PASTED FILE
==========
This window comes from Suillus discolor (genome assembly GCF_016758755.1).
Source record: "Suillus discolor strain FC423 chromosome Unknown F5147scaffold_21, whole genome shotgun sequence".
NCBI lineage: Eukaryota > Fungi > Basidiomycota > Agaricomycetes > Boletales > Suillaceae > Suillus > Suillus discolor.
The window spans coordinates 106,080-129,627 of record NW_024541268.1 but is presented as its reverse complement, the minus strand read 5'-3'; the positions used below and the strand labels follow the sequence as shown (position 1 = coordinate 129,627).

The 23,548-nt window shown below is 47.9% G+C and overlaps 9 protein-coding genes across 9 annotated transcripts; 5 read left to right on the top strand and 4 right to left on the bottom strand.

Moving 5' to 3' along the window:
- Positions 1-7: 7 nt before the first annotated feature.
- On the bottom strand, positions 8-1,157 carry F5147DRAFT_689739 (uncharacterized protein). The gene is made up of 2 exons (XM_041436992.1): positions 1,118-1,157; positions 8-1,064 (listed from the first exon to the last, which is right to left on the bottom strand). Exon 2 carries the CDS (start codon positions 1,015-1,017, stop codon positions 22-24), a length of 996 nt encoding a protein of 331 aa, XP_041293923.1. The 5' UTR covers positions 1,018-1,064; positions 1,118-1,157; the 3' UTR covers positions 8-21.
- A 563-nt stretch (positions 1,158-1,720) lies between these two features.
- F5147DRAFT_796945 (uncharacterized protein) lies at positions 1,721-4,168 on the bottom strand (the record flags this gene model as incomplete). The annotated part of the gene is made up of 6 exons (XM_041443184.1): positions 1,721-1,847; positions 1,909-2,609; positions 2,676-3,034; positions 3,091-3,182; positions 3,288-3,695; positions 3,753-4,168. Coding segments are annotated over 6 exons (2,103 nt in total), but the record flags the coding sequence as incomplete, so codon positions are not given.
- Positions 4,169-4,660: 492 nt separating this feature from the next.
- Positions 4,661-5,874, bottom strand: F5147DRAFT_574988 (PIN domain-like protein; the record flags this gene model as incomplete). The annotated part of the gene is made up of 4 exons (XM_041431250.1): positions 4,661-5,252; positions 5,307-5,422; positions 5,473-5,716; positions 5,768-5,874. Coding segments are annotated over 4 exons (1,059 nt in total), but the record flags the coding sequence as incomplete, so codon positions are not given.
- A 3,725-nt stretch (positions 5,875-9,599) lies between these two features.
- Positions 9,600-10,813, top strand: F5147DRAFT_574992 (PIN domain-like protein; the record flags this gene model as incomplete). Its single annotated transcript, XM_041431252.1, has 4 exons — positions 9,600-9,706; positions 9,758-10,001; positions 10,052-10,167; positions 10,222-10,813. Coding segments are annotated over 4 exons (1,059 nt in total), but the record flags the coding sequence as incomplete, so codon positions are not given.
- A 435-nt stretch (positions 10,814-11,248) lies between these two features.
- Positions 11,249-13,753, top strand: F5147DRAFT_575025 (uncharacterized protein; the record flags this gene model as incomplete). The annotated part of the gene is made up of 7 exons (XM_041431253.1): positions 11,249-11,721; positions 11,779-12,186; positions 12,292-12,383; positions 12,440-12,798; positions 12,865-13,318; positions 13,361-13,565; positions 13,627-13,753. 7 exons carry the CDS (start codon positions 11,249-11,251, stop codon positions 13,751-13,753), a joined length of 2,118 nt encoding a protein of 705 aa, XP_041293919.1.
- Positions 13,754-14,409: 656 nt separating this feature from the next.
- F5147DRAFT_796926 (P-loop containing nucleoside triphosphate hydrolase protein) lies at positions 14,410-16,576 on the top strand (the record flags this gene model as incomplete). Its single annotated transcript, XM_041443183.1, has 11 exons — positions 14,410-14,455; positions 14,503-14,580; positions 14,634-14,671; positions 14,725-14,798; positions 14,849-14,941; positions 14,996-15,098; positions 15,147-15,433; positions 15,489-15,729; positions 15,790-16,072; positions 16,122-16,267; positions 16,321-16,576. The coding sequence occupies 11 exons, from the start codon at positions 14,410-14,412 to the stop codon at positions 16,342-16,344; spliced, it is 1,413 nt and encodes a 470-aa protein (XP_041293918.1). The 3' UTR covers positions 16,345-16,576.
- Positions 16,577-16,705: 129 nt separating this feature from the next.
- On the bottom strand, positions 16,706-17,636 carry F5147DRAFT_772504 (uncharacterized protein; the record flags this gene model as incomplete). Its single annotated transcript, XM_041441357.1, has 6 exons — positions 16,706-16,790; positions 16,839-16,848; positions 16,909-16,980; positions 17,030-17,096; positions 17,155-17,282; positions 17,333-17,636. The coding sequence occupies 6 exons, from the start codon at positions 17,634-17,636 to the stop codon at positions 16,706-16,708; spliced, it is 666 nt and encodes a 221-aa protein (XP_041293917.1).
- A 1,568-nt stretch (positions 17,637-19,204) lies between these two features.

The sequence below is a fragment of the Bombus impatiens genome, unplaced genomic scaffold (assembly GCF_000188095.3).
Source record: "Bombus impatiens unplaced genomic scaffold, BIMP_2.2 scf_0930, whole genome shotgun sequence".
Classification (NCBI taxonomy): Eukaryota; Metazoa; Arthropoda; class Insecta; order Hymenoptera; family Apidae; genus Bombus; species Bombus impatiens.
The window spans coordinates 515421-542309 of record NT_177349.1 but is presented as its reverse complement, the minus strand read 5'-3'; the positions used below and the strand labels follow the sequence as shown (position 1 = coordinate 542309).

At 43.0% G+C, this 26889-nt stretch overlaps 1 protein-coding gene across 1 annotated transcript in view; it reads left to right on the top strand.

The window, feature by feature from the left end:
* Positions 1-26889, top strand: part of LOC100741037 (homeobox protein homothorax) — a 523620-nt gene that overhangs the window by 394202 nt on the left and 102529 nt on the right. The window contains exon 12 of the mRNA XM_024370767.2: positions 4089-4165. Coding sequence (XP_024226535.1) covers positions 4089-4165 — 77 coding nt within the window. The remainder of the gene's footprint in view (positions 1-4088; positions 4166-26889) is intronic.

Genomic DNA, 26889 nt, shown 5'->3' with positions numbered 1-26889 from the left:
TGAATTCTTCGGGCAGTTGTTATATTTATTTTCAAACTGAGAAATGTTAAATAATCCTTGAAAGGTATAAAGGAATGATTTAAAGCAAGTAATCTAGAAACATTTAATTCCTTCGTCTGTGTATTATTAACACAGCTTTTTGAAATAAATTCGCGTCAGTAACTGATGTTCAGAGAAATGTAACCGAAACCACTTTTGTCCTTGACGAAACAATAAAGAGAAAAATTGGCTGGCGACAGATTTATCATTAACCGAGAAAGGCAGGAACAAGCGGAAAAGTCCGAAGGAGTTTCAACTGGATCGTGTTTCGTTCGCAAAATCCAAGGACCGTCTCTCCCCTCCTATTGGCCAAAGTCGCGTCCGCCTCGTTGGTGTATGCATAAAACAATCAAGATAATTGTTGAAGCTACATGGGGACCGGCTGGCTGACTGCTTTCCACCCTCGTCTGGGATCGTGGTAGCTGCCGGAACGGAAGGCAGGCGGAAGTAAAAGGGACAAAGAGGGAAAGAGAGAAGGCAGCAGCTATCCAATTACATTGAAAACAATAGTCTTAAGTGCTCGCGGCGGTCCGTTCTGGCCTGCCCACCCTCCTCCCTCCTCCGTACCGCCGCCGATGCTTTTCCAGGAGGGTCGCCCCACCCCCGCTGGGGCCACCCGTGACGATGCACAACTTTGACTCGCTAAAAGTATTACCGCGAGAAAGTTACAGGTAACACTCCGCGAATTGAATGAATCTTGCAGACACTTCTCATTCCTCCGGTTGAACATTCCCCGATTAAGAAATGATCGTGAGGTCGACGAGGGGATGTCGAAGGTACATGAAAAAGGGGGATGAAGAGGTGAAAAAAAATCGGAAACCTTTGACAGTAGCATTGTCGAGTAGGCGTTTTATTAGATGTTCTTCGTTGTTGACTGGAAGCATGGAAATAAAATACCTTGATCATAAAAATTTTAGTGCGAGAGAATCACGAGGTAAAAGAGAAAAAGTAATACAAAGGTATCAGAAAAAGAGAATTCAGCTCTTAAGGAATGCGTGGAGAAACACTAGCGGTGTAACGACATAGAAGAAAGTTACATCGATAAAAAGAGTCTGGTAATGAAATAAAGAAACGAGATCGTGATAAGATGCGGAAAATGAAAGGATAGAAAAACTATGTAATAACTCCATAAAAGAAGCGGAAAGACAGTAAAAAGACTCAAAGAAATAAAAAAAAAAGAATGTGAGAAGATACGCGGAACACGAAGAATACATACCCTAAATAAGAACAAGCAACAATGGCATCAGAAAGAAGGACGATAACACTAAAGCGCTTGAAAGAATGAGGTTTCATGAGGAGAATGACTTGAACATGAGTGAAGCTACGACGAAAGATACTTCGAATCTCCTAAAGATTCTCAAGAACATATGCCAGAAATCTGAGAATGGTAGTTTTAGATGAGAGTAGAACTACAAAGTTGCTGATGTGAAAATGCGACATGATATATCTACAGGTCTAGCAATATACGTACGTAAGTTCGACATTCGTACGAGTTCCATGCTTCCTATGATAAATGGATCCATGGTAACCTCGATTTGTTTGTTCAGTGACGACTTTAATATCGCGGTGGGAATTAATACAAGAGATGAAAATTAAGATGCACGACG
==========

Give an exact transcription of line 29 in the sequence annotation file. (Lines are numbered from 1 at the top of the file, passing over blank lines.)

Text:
Genomic DNA, 26889 nt, shown 5'->3' with positions numbered 1-26889 from the left: